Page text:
As you no doubt have all heard, we’re having a heatwave, but today it’s lots cooler and clouds have moved in.   That will make the ‘tube’ a lot nicer.   Have also seen we’re on the way to another record heat year in 2015, just like last year.   My sympathies go out to our Pacific NW and Hawaii, as well as other places around the world that are suffering.

Never.Give.Up.

Why Won’t Greece Take a Deal?

Ultimately, it’s about pride.

By John Kiriakou

Greece is in dire straits. As a Greek American, it hurts to watch.

Without emergency loans from its European partners, Greece will default on its debts and likely be forced out of the Eurozone. That means tougher times ahead for Greece, Europe, and international financial markets.

In exchange for a short-term loan, European powers led by Germany want the Greek government to impose brutal new austerity measures on its people. So why won’t Greece take the deal?

First, some background: Past Greek governments are largely to blame for the country’s fiscal woes.

In 1981, Greek Prime Minister Andreas Papandreou famously told his finance minister to “spend it all.” And that’s exactly what he did.

Greece became the first European country to allow all workers to retire with a full pension at the age of 55. A worker in a “dangerous industry” could retire even earlier. But “dangerous industries” ended up including everybody from hairdressers to radio disc jockeys.

In the meantime, the government hired everybody who wanted or needed a job. The public sector ballooned to unsustainable levels, and practically everybody was retiring early at full pension.

Later on, conservative governments jumped on the bandwagon too, handing fat government benefits to their supporters. Tax evasion ran rampant and the entire political system was corrupted.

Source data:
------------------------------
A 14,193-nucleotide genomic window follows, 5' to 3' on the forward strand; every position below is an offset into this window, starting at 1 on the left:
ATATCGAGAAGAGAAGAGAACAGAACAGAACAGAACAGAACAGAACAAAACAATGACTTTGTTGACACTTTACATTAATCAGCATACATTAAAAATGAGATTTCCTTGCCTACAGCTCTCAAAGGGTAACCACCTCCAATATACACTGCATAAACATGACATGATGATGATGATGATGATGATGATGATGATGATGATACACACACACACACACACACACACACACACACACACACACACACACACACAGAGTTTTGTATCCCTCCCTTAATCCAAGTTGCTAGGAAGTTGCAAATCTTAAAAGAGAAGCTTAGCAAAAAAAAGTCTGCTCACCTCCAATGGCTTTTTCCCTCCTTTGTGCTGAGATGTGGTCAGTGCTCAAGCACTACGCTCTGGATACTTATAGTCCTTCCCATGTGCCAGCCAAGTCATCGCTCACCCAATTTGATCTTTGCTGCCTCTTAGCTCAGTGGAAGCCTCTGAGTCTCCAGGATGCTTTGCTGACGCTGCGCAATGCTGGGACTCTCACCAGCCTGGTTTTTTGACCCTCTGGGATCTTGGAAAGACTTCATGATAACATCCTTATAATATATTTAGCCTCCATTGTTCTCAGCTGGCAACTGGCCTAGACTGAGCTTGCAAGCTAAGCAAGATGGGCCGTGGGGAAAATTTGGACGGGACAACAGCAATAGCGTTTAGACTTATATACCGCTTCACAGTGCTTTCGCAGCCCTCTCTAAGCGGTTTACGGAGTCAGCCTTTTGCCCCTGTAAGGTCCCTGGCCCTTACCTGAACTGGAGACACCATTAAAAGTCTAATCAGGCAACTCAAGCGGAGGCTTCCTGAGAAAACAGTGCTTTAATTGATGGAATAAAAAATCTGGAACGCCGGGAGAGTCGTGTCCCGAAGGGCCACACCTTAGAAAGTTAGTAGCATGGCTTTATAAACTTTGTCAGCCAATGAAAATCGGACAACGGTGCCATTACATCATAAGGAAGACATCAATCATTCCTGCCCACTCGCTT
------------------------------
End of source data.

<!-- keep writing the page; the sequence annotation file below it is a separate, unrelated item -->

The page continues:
The system was bound to collapse, and collapse it did. A few years ago, Greece’s neighbors and the International Monetary Fund loaned the country money to make ends meet.

But instead of eating the losses on their banks’ bad investments, the Europeans — and especially the Germans — demanded harsh austerity cuts that shredded Greece’s social safety net, gutted the public sector, and plunged the country deeper into despair.

Fed up with the resulting poverty and unemployment, Greeks rejected their mainstream political parties in the last election and replaced them with the left-wing Syriza party. Led by Prime Minister Alexis Tsipras, Syriza campaigned on protecting Greece’s now-huge underclass from Europe’s dictates.

Why would the Greeks risk losing everything by not continuing with a well-defined program of pension cuts and layoffs?

The answer isn’t hard to understand.

First, Syriza rejects balancing the budget on the backs of the poor. Over 40 percent of Greeks now live at or under the poverty level. Middle-class people who worked all their lives have been thrown out of their jobs and have no hopes of getting another. Unemployment for young Greeks hovers around a whopping 50 percent.

Tellingly, suicides in Greece are up over 35 percent since the economy fell apart in 2009, and a “brain drain” of educated professionals to other countries is running apace.